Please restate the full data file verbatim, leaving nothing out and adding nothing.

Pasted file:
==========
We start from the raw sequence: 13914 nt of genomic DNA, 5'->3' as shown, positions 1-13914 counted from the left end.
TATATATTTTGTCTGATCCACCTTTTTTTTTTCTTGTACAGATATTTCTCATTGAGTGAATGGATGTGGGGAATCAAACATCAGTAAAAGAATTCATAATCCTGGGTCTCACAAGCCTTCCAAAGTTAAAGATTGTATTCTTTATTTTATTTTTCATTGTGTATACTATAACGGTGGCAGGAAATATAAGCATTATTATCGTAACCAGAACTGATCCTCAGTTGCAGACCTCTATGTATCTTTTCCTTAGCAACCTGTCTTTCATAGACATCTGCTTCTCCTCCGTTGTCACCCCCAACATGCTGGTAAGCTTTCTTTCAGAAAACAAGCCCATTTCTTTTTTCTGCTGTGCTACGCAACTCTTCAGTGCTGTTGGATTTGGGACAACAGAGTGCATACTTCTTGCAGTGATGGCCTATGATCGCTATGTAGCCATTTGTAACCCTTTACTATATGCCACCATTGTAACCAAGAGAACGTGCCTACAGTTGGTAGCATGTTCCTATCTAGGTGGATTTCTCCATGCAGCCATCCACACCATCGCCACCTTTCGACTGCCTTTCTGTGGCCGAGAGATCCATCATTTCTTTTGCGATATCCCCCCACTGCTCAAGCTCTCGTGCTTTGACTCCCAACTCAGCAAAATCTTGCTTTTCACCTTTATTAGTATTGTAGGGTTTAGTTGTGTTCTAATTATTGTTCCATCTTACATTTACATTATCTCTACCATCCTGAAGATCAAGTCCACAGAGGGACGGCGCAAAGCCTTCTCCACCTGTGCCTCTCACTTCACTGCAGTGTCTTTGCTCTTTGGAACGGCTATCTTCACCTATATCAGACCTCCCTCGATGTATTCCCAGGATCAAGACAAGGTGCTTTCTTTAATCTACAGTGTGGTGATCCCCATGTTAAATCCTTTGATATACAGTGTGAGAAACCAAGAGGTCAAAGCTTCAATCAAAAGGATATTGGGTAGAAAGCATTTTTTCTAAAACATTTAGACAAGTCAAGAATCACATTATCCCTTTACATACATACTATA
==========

We start from the raw sequence: 13914 nt of genomic DNA, 5'->3' as shown, positions 1-13914 counted from the left end.
TATATATTTTGTCTGATCCACCTTTTTTTTTTCTTGTACAGATATTTCTCATTGAGTGAATGGATGTGGGGAATCAAACATCAGTAAAAGAATTCATAATCCTGGGTCTCACAAGCCTTCCAAAGTTAAAGATTGTATTCTTTATTTTATTTTTCATTGTGTATACTATAACGGTGGCAGGAAATATAAGCATTATTATCGTAACCAGAACTGATCCTCAGTTGCAGACCTCTATGTATCTTTTCCTTAGCAACCTGTCTTTCATAGACATCTGCTTCTCCTCCGTTGTCACCCCCAACATGCTGGTAAGCTTTCTTTCAGAAAACAAGCCCATTTCTTTTTTCTGCTGTGCTACGCAACTCTTCAGTGCTGTTGGATTTGGGACAACAGAGTGCATACTTCTTGCAGTGATGGCCTATGATCGCTATGTAGCCATTTGTAACCCTTTACTATATGCCACCATTGTAACCAAGAGAACGTGCCTACAGTTGGTAGCATGTTCCTATCTAGGTGGATTTCTCCATGCAGCCATCCACACCATCGCCACCTTTCGACTGCCTTTCTGTGGCCGAGAGATCCATCATTTCTTTTGCGATATCCCCCCACTGCTCAAGCTCTCGTGCTTTGACTCCCAACTCAGCAAAATCTTGCTTTTCACCTTTATTAGTATTGTAGGGTTTAGTTGTGTTCTAATTATTGTTCCATCTTACATTTACATTATCTCTACCATCCTGAAGATCAAGTCCACAGAGGGACGGCGCAAAGCCTTCTCCACCTGTGCCTCTCACTTCACTGCAGTGTCTTTGCTCTTTGGAACGGCTATCTTCACCTATATCAGACCTCCCTCGATGTATTCCCAGGATCAAGACAAGGTGCTTTCTTTAATCTACAGTGTGGTGATCCCCATGTTAAATCCTTTGATATACAGTGTGAGAAACCAAGAGGTCAAAGCTTCAATCAAAAGGATATTGGGTAGAAAGCATTTTTTCTAAAACATTTAGACAAGTCAAGAATCACATTATCCCTTTACATACATACTATA